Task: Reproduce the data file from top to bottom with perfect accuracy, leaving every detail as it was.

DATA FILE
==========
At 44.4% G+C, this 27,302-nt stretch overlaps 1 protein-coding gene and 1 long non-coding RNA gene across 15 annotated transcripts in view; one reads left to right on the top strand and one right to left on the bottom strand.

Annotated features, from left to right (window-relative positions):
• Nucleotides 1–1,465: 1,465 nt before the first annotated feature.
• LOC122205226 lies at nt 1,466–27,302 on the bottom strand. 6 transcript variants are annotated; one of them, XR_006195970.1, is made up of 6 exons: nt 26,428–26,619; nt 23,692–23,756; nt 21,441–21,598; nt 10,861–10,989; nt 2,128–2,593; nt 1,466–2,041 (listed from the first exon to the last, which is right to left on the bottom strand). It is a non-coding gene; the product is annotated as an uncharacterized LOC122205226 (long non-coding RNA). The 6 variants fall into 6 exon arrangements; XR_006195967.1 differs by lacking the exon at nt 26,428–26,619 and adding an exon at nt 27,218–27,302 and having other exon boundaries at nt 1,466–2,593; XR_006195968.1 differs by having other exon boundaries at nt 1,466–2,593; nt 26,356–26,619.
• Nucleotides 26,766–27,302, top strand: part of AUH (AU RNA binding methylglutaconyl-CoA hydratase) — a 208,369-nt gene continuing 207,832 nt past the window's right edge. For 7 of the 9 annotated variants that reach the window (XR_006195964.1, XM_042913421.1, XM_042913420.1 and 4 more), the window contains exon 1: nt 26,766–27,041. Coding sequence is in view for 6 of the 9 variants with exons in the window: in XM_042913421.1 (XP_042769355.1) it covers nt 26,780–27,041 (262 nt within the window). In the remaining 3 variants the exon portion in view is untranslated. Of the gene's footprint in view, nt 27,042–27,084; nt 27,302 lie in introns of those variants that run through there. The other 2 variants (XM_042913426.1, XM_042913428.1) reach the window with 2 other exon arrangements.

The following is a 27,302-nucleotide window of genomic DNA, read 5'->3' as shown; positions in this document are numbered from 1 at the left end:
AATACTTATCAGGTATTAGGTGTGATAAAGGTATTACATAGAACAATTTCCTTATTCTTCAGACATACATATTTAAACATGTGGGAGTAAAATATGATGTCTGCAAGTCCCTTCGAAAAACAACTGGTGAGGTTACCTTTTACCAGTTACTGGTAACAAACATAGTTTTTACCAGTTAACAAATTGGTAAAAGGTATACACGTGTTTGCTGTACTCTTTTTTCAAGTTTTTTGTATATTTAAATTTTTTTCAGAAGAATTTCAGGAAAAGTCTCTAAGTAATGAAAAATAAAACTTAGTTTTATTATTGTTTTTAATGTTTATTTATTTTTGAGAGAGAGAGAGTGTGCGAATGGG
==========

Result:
At 44.4% G+C, this 27,302-nt stretch overlaps 1 protein-coding gene and 1 long non-coding RNA gene across 15 annotated transcripts in view; one reads left to right on the top strand and one right to left on the bottom strand.

Annotated features, from left to right (window-relative positions):
• Nucleotides 1–1,465: 1,465 nt before the first annotated feature.
• LOC122205226 lies at nt 1,466–27,302 on the bottom strand. 6 transcript variants are annotated; one of them, XR_006195970.1, is made up of 6 exons: nt 26,428–26,619; nt 23,692–23,756; nt 21,441–21,598; nt 10,861–10,989; nt 2,128–2,593; nt 1,466–2,041 (listed from the first exon to the last, which is right to left on the bottom strand). It is a non-coding gene; the product is annotated as an uncharacterized LOC122205226 (long non-coding RNA). The 6 variants fall into 6 exon arrangements; XR_006195967.1 differs by lacking the exon at nt 26,428–26,619 and adding an exon at nt 27,218–27,302 and having other exon boundaries at nt 1,466–2,593; XR_006195968.1 differs by having other exon boundaries at nt 1,466–2,593; nt 26,356–26,619.
• Nucleotides 26,766–27,302, top strand: part of AUH (AU RNA binding methylglutaconyl-CoA hydratase) — a 208,369-nt gene continuing 207,832 nt past the window's right edge. For 7 of the 9 annotated variants that reach the window (XR_006195964.1, XM_042913421.1, XM_042913420.1 and 4 more), the window contains exon 1: nt 26,766–27,041. Coding sequence is in view for 6 of the 9 variants with exons in the window: in XM_042913421.1 (XP_042769355.1) it covers nt 26,780–27,041 (262 nt within the window). In the remaining 3 variants the exon portion in view is untranslated. Of the gene's footprint in view, nt 27,042–27,084; nt 27,302 lie in introns of those variants that run through there. The other 2 variants (XM_042913426.1, XM_042913428.1) reach the window with 2 other exon arrangements.

The following is a 27,302-nucleotide window of genomic DNA, read 5'->3' as shown; positions in this document are numbered from 1 at the left end:
AATACTTATCAGGTATTAGGTGTGATAAAGGTATTACATAGAACAATTTCCTTATTCTTCAGACATACATATTTAAACATGTGGGAGTAAAATATGATGTCTGCAAGTCCCTTCGAAAAACAACTGGTGAGGTTACCTTTTACCAGTTACTGGTAACAAACATAGTTTTTACCAGTTAACAAATTGGTAAAAGGTATACACGTGTTTGCTGTACTCTTTTTTCAAGTTTTTTGTATATTTAAATTTTTTTCAGAAGAATTTCAGGAAAAGTCTCTAAGTAATGAAAAATAAAACTTAGTTTTATTATTGTTTTTAATGTTTATTTATTTTTGAGAGAGAGAGAGTGTGCGAATGGG